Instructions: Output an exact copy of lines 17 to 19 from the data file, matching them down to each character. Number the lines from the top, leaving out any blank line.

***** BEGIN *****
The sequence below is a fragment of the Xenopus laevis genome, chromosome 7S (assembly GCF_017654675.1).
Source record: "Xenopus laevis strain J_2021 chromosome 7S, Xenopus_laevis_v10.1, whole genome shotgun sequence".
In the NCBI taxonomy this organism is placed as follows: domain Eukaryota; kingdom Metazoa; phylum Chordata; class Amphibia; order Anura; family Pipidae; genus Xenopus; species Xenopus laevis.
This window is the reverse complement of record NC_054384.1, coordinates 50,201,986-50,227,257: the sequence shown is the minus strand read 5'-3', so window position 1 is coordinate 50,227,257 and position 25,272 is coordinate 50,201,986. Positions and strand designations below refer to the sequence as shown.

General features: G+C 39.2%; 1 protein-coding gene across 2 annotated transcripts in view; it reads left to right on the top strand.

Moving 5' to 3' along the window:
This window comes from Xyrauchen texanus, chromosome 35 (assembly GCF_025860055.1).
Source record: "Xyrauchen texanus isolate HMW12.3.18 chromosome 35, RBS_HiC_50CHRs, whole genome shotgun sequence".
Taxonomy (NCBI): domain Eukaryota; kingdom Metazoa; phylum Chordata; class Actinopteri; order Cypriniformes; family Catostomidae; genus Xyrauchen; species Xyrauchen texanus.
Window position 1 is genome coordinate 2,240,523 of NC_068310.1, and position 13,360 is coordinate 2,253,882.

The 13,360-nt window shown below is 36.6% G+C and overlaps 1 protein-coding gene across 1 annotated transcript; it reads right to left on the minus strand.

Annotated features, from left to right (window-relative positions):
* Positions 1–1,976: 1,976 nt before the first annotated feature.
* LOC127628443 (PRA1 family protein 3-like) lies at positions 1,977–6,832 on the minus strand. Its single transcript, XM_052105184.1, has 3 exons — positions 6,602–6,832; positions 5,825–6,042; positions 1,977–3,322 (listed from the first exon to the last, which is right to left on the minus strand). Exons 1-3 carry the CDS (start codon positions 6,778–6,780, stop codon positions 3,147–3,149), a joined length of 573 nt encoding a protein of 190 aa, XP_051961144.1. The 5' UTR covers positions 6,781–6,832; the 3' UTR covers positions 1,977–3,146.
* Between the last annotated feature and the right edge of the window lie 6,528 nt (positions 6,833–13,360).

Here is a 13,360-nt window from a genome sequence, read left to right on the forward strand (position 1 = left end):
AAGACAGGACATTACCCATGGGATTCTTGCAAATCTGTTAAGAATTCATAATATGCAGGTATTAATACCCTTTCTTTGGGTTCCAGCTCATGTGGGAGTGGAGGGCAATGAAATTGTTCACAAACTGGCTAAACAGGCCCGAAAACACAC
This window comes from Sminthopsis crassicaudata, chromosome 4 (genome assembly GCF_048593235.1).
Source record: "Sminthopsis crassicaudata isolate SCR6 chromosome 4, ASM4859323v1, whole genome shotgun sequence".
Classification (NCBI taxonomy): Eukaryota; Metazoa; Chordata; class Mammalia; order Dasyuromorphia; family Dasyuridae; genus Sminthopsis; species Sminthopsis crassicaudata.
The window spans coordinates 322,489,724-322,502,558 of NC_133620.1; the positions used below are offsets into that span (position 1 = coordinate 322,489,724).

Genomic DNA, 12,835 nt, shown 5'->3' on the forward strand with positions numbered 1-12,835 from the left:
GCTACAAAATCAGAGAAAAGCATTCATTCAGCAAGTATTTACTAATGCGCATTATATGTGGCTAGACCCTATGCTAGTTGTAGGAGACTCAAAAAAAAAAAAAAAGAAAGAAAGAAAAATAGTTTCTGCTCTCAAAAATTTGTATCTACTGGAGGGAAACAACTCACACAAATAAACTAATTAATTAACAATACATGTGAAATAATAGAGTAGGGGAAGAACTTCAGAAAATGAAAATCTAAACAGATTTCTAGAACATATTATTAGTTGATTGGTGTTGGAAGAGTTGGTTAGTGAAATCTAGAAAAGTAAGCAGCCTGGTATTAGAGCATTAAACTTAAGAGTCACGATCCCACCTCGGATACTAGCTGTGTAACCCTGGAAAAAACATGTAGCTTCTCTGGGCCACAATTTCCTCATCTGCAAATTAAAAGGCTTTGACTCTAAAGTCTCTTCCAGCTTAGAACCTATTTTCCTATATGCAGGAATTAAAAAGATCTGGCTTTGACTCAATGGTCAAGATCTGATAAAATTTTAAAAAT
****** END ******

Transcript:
AAGACAGGACATTACCCATGGGATTCTTGCAAATCTGTTAAGAATTCATAATATGCAGGTATTAATACCCTTTCTTTGGGTTCCAGCTCATGTGGGAGTGGAGGGCAATGAAATTGTTCACAAACTGGCTAAACAGGCCCGAAAACACAC
This window comes from Sminthopsis crassicaudata, chromosome 4 (genome assembly GCF_048593235.1).
Source record: "Sminthopsis crassicaudata isolate SCR6 chromosome 4, ASM4859323v1, whole genome shotgun sequence".